Wednesday, October 21, 2009

# 6 Being a Dork (or a Nerd or a Geek)

As a science fiction fan who owns the entire Farscape and Babylon 5 series on DVD, I'm getting really annoyed at the ubiquity of beautiful people saying "I'm such a dork!" I mean supermodels self-identify as “total nerds” these days because they read the latest Wally Lamb. By Grabthar’s Hammer, there’s a hip-hopping group called N.E.R.D.!

I know, there’s a way to spin this that nerds are no longer being marginalized and all that, but being marginalized is what being a dork MEANS.
The real nerds, I mean the ones who go to Babylon 5 conventions are just
as uncool as ever, but now they don’t even have the comfort of a shared
identity that hasn’t been co-opted by the Michael Ian Blacks and Jason Lees of the world.

Rather, cool people flatter themselves by associating with things like comic book culture and awkward outcastery because these things are now supposedly “cool,” but the minute that happened, they ceased to be genuinely, nerdy, dorky or geeky (I know that all these designations have their own sub-connotations and shouldn’t be used interchangeably, but for my purposes this holds, because the people using them who shouldn't don't understand those distinctions). If "punk rock died when the first kid said, 'punk's not dead,'" then nerdhood died when Jessica Alba said "I'm such a dork."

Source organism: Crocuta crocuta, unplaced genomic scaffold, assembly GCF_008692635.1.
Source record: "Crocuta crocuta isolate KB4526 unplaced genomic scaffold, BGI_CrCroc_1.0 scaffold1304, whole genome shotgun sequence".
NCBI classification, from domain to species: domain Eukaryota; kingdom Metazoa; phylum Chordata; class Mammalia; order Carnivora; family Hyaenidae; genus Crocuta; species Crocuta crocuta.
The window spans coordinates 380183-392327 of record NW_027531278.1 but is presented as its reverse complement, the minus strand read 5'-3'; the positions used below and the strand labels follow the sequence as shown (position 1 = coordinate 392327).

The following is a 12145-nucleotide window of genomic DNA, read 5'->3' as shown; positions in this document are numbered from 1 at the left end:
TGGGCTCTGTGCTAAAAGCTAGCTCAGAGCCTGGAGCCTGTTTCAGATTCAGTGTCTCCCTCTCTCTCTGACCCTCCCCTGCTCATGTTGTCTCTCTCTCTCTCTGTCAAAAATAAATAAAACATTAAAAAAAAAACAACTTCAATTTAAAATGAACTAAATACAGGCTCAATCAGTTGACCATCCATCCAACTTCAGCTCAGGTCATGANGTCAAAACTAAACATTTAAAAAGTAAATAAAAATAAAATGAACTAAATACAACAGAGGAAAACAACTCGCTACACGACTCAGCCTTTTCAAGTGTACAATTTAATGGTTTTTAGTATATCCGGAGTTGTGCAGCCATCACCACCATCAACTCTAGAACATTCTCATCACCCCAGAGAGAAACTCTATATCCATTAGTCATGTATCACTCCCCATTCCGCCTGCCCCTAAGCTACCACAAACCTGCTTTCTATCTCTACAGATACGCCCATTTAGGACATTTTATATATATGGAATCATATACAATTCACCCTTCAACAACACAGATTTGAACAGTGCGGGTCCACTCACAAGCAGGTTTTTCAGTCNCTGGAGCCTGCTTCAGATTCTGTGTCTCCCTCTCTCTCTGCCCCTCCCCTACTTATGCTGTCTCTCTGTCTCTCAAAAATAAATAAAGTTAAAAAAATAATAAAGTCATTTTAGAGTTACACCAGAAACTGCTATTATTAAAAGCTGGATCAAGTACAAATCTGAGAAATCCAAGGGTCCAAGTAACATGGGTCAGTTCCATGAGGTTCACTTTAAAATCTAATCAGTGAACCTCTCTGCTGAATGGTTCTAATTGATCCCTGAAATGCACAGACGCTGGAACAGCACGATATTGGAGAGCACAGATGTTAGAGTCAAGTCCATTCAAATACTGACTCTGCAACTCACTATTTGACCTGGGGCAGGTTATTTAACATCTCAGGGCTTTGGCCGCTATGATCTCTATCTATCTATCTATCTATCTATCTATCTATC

Isn’t this an even more insidious form of nerd-persecution? Would Natalie Portman ever deign to actually go to a Farscape Convention and hang out and talk about her favorite episodes or get together with real D&D dorks and commit to an adventure as a kick ass elfin bard with a penchant for skullduggery? Would the real-life analog to the Simpson’s Comic Book Guy ever really be welcome at the Greenpoint dive bar? Of course not. Genuine nerds are as unwelcome as ever and yet the Scarlet N is being worn with such pride these days that the word no longer signifies, and nerds, real nerds have been robbed of their one genuine comfort: belonging to an identifiable class that can differentiate itself at least from Natalie freaking Portman.